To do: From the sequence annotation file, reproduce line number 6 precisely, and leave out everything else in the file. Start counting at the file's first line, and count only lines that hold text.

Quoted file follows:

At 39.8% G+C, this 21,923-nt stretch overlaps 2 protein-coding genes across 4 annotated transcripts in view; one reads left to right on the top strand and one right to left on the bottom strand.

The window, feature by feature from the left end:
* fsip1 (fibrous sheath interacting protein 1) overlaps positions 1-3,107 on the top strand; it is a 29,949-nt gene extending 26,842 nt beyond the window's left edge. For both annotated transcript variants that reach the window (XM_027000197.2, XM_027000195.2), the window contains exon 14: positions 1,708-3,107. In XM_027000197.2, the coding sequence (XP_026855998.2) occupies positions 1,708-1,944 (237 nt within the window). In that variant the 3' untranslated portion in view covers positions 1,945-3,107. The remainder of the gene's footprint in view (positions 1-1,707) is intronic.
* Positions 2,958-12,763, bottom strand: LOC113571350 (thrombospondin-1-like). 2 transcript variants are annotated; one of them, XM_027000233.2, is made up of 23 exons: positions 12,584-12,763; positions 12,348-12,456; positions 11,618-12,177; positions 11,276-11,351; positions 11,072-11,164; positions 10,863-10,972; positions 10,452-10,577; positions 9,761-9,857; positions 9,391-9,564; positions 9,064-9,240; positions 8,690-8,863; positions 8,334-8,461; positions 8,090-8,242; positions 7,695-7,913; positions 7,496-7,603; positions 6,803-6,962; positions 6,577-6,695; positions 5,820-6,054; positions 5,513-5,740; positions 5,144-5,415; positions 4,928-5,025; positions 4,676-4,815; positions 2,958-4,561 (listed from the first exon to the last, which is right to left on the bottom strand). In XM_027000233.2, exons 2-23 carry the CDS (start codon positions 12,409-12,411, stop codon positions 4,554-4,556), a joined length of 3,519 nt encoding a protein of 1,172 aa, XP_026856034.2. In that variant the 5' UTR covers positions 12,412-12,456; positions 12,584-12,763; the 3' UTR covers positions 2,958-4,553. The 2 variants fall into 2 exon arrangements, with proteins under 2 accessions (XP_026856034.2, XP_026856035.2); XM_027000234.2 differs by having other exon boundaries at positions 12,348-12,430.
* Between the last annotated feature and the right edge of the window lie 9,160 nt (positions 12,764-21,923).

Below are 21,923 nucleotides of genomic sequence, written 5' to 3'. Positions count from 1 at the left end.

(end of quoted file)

Below are 21,923 nucleotides of genomic sequence, written 5' to 3'. Positions count from 1 at the left end.